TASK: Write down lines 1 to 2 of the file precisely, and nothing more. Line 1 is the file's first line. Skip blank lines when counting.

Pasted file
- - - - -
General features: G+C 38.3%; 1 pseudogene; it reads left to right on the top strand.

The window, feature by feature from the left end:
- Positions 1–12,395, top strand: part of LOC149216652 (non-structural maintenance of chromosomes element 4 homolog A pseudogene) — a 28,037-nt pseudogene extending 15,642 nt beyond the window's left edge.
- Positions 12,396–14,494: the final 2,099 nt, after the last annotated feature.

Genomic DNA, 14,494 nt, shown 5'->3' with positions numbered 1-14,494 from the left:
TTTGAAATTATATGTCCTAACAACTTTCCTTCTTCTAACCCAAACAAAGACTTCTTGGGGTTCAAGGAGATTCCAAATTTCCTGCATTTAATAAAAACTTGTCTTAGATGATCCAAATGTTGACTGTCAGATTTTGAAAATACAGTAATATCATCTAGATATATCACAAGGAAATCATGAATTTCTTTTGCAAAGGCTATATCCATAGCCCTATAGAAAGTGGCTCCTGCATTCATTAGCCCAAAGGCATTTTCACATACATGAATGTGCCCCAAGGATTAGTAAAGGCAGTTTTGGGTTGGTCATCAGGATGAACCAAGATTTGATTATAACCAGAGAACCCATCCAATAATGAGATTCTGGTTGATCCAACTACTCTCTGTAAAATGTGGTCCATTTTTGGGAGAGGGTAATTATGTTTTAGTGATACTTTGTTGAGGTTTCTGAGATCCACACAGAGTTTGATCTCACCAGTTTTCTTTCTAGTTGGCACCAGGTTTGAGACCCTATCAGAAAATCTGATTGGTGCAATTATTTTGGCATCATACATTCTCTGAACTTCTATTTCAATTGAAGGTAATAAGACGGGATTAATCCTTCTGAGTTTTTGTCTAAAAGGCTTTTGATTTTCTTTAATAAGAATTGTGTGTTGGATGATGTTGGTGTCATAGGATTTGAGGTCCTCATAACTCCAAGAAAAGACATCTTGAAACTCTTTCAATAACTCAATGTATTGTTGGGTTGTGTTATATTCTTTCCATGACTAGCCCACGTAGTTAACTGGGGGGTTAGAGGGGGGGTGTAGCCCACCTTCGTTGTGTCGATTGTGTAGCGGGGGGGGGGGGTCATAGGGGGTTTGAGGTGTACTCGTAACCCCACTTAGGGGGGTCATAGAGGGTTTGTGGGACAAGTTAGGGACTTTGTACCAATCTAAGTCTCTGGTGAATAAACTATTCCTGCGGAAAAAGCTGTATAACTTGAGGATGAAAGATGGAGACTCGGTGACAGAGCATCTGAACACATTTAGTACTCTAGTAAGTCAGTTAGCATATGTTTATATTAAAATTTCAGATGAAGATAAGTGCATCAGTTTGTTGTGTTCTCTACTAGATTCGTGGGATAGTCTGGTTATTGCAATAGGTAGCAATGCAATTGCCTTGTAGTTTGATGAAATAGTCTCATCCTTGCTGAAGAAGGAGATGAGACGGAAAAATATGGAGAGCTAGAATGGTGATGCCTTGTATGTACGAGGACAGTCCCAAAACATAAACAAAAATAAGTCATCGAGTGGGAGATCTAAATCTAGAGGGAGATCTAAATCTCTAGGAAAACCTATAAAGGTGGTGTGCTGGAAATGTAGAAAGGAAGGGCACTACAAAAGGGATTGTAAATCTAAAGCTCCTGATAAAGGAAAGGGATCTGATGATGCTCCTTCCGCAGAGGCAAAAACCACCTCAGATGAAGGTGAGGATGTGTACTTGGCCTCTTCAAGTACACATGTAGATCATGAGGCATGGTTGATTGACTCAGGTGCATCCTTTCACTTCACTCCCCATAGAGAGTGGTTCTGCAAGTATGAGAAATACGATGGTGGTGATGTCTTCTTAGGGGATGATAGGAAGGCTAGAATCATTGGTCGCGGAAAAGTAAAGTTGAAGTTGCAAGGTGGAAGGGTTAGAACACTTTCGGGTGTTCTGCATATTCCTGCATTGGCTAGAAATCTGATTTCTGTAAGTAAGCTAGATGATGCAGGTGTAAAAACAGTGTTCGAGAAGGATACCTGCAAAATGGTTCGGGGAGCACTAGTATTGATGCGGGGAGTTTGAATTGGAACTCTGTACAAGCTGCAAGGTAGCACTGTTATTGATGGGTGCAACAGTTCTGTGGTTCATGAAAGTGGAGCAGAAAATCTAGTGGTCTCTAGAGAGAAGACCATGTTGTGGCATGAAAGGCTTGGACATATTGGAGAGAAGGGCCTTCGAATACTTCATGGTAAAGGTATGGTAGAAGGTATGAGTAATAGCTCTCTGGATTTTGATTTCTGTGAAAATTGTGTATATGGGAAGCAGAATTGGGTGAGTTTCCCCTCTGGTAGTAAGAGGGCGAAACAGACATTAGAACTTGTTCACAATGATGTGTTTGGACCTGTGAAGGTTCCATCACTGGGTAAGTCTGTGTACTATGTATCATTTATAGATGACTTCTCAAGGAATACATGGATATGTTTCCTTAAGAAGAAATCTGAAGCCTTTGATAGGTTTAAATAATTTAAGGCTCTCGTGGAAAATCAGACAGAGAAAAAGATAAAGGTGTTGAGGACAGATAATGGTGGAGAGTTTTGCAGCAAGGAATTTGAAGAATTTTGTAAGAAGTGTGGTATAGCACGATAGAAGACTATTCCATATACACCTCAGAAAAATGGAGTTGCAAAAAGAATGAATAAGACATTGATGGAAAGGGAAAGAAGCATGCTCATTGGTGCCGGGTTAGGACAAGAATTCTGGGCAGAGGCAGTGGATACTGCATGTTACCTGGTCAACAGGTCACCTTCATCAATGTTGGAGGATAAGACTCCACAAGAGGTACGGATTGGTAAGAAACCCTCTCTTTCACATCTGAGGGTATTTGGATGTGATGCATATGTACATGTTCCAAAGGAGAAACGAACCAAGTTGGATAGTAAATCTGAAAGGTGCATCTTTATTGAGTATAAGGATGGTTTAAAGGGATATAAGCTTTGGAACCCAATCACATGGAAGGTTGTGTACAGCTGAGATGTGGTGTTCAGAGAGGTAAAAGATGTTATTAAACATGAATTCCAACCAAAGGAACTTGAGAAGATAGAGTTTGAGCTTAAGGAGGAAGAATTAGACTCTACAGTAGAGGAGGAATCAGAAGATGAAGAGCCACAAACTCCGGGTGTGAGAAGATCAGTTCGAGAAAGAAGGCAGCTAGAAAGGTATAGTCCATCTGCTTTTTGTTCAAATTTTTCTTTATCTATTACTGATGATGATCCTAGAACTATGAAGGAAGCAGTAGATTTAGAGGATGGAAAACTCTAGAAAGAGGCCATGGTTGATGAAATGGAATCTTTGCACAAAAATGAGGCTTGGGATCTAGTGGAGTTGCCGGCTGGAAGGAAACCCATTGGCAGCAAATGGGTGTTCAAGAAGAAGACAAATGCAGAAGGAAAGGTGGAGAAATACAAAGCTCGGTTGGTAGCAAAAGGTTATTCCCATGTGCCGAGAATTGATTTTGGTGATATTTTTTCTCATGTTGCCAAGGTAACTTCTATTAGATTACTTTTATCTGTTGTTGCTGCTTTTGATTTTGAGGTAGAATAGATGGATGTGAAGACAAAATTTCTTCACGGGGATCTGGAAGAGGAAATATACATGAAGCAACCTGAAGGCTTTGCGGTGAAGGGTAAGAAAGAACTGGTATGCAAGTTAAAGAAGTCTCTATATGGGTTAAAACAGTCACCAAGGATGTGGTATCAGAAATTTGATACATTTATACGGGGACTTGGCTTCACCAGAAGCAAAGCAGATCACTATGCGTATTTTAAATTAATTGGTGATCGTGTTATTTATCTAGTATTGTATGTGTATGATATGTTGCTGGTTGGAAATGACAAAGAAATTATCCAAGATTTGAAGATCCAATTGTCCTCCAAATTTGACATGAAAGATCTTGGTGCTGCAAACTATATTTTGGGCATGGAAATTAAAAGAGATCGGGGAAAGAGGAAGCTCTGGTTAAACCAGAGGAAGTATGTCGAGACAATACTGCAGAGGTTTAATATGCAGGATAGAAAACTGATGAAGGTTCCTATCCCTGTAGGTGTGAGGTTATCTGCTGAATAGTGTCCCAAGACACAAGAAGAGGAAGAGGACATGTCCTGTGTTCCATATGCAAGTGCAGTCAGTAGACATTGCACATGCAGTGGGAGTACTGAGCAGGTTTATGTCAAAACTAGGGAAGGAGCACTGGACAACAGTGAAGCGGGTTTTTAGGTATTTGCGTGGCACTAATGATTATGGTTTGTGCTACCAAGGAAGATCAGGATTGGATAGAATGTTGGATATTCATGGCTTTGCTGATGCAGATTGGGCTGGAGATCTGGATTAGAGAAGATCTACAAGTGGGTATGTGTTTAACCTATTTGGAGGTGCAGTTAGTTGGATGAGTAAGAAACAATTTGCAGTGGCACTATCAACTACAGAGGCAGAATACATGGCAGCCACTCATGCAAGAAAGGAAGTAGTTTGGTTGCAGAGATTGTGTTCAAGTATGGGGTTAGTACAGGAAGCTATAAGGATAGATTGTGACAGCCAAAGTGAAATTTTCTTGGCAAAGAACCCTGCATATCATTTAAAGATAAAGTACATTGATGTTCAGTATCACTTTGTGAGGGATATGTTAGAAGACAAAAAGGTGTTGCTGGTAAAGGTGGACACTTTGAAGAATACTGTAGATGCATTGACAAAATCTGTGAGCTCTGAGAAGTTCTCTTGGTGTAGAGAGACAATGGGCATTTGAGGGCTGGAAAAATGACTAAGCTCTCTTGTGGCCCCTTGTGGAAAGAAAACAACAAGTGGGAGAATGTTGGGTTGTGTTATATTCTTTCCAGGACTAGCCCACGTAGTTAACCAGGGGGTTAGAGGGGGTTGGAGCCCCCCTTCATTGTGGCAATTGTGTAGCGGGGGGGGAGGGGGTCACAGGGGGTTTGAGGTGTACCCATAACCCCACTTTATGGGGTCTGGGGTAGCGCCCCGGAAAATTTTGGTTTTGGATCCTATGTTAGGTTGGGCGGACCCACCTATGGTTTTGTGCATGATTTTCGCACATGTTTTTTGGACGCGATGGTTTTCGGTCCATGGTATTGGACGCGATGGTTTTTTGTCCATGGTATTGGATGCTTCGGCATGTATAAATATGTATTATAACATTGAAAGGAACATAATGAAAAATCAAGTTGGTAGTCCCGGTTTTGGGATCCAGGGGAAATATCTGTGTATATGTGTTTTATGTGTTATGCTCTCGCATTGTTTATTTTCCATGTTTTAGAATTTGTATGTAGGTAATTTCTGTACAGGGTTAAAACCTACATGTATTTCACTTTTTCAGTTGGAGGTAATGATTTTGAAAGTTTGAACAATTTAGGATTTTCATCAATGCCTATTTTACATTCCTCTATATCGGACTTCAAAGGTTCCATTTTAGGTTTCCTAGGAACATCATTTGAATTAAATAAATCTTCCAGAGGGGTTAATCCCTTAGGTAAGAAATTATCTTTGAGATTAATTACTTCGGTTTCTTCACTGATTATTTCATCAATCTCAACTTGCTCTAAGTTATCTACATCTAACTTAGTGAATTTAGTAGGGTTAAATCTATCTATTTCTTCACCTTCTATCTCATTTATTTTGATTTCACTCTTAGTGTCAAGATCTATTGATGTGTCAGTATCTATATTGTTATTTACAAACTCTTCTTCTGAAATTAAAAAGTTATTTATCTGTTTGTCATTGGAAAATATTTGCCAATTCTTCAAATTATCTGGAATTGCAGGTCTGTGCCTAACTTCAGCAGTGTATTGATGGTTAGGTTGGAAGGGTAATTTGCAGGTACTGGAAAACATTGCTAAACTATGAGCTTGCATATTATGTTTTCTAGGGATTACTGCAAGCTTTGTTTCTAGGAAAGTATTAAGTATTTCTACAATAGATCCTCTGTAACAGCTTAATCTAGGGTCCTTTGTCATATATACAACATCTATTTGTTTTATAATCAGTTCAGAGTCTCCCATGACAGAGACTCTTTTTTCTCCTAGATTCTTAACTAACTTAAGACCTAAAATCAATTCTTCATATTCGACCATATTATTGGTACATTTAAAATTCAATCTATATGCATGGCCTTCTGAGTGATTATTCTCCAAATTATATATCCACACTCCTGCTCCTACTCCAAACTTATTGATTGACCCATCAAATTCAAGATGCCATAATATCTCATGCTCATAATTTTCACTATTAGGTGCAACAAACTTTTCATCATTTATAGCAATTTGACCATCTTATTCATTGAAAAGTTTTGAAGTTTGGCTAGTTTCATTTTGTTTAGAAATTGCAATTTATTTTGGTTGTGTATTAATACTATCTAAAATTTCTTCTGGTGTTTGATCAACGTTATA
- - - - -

General features: G+C 38.3%; 1 pseudogene; it reads left to right on the top strand.

The window, feature by feature from the left end: